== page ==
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From Focused Residency Training to Attending Practice: A Junior Attending's Experience with Greenlight Laser Enucleation of the Prostate (GreenLEP) on Large Prostates (>80cc)
Michael E. Rezaee, MD1, Christopher D. Ortengren, MD1, Alan Yaghoubian, MD2, Michael T. Grant, MD1.
1Dartmouth-Hitchcock Medical Center, Lebanon, NH, USA, 2Massachusetts General Hospital, Boston, MA, USA.

BACKGROUND: GreenLEP is a relatively new endoscopic technique for the treatment of symptomatic benign prostatic hyperplasia. The procedure consists of transurethral en-bloc excision of the transitional zone of the prostate gland using a combination of mechanical dissection with a rigid scope and the Greenlight laser. Advanced endoscopic enucleation procedures such as GreenLEP and Holmium laser enucleation of the prostate (HoLEP) can be viewed as minimally invasive alternatives to open or robotic assisted simple prostatectomy for the treatment of large glands (>80cc). Over the past two decades widespread adoption of HoLEP has been hampered by a significant learning curve and the procedure is disproportionally utilized by urologists with exposure in fellowship training or who learned the procedure after years of experience with transurethral resection. There is limited data suggesting GreenLEP may have a softer learning curve than HoLEP but little is known about patient and procedural outcomes associated with GreenLEP on large prostates (>80cc) after structured mentorship in residency training and the transition to attending practice
METHODS: A retrospective cohort study of patients with prostates >80cc who underwent GreenLEP with a single attending surgeon after structured mentorship during residency training (6 months in chief year, 18 cases) was conducted at two academic institutions between November 2017 and January 2020. Paired t-test was used to assess differences in International Prostate Symptom Score (IPSS), Quality of Life (QOL) due to urinary symptoms, and post void residual (PVR) 1 month after GreenLEP. Multiple linear regression was used to identify predictors of operative time. Generalized estimating equations were used to estimate the post procedural odds of stress urinary incontinence (SUI) as a logistic function of time and covariates.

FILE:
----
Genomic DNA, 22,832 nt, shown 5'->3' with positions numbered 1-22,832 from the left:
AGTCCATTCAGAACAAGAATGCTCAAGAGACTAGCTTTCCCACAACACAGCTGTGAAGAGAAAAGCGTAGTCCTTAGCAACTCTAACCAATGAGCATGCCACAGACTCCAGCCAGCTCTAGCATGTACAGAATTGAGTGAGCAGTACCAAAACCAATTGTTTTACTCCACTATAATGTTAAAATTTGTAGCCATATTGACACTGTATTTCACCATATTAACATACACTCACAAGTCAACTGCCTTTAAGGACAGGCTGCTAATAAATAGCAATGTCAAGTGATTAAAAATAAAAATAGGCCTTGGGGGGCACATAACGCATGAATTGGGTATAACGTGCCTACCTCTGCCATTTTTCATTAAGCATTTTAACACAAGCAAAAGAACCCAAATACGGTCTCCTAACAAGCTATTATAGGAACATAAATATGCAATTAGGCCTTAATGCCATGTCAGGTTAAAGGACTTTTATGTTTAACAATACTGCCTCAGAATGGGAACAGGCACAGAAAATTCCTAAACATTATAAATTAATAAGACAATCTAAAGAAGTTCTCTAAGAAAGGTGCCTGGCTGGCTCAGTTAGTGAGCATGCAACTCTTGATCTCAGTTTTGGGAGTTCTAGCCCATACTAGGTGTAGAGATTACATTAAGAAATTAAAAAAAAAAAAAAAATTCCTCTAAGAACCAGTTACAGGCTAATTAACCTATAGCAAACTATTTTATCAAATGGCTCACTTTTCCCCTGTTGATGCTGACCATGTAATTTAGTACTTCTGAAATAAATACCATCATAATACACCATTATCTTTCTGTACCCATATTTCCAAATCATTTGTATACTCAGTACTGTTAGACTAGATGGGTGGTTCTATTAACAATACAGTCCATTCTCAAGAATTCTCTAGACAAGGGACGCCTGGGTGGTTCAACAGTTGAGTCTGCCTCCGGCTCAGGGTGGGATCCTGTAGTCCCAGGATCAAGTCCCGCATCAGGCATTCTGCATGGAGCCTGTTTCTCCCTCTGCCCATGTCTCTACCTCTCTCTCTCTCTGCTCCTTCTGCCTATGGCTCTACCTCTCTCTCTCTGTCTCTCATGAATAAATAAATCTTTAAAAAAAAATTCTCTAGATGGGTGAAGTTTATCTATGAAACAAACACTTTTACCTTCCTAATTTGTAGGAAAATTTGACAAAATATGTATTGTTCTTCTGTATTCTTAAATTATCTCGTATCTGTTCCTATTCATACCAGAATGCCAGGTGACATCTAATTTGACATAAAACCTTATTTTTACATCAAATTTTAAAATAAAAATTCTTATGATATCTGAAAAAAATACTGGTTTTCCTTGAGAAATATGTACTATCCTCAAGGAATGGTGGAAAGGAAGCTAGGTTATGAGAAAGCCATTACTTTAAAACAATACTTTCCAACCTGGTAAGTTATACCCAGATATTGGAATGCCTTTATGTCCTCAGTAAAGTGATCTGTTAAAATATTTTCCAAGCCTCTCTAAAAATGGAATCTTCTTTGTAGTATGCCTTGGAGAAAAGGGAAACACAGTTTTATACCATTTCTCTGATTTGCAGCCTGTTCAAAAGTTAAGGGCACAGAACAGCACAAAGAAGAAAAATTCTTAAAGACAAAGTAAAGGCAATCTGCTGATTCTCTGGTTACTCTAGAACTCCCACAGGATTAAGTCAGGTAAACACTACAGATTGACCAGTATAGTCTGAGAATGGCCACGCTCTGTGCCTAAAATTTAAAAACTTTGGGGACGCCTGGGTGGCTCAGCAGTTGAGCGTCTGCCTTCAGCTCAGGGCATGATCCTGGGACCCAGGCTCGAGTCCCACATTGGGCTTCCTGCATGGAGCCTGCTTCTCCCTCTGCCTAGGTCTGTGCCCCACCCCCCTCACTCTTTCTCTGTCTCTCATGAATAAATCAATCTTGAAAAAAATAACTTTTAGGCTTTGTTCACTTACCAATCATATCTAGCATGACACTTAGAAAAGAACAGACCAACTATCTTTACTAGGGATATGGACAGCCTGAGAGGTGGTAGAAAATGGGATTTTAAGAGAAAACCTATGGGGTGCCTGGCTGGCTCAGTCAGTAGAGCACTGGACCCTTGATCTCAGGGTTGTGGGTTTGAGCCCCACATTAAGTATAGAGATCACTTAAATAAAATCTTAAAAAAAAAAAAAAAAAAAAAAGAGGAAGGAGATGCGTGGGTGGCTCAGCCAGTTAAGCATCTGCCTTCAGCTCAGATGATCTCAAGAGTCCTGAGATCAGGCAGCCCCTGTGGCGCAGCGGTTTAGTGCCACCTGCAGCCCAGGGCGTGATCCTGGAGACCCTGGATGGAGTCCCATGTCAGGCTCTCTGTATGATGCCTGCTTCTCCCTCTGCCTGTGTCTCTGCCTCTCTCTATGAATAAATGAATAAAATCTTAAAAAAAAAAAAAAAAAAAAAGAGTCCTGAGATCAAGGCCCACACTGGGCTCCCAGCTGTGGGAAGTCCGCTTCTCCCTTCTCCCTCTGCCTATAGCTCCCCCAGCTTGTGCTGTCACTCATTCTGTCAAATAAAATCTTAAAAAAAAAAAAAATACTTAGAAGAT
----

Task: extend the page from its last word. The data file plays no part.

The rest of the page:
RESULTS: A total of 73 patients were included with an average age of 68.9 years and estimated prostate volume of 147.8 cc (79-365cc, SD 53.5). Overall, patients who underwent GreenLEP experienced significant reductions in IPSS (22.4 vs. 6.4, p <0.001), QOL (4.5 vs. 1.4, p<0.001) and PVR (442.5 vs. 54.4 cc, p<0.001) at 1 month. An increasing number of cases performed was associated with decreasing operative time (β -0.76, p<0.001, Figure 1), while larger estimated prostate volume was positively associated with increasing operative time (β 0.56, p<0.001). Post procedural SUI was 15.3% at 1 month, and declined to 4.3% and 1.4% at 3 and 6 months, respectively. Age was the only variable associated with transient SUI (p=.04)
CONCLUSIONS: GreenLEP is a safe and effective surgical technique for prostates >80cc that can be successfully performed as a junior attending after structured mentorship during chief year. Significant improvements in IPPS, QOL, and PVR can be achieved 1 month after GreenLEP, while post procedural SUI is approximately 1.4% at 6 months.


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